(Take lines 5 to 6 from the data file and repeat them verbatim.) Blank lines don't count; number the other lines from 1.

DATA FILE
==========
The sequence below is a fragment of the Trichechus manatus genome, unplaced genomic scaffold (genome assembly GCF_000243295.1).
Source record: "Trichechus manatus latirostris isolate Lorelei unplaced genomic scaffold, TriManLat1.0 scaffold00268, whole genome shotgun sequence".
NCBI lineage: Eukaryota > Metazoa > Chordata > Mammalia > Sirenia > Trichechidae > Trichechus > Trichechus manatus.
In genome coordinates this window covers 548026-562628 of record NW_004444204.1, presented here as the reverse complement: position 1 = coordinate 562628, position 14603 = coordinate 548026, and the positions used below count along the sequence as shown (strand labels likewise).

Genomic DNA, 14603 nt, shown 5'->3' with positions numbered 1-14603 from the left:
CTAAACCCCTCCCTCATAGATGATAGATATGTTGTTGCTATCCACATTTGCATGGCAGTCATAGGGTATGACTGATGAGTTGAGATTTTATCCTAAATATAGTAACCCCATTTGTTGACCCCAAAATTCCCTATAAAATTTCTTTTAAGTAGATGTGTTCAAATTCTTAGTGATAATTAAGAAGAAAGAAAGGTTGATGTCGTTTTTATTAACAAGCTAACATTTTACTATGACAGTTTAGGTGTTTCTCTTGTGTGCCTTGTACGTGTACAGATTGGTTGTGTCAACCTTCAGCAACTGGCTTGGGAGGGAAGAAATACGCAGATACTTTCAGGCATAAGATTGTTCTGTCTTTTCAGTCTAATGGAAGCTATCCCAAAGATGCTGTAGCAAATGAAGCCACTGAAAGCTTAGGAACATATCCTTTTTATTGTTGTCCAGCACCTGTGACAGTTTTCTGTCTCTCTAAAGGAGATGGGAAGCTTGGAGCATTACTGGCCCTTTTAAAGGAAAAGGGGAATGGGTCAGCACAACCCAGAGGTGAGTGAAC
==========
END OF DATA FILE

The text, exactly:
Genomic DNA, 14603 nt, shown 5'->3' with positions numbered 1-14603 from the left:
CTAAACCCCTCCCTCATAGATGATAGATATGTTGTTGCTATCCACATTTGCATGGCAGTCATAGGGTATGACTGATGAGTTGAGATTTTATCCTAAATATAGTAACCCCATTTGTTGACCCCAAAATTCCCTATAAAATTTCTTTTAAGTAGATGTGTTCAAATTCTTAGTGATAATTAAGAAGAAAGAAAGGTTGATGTCGTTTTTATTAACAAGCTAACATTTTACTATGACAGTTTAGGTGTTTCTCTTGTGTGCCTTGTACGTGTACAGATTGGTTGTGTCAACCTTCAGCAACTGGCTTGGGAGGGAAGAAATACGCAGATACTTTCAGGCATAAGATTGTTCTGTCTTTTCAGTCTAATGGAAGCTATCCCAAAGATGCTGTAGCAAATGAAGCCACTGAAAGCTTAGGAACATATCCTTTTTATTGTTGTCCAGCACCTGTGACAGTTTTCTGTCTCTCTAAAGGAGATGGGAAGCTTGGAGCATTACTGGCCCTTTTAAAGGAAAAGGGGAATGGGTCAGCACAACCCAGAGGTGAGTGAAC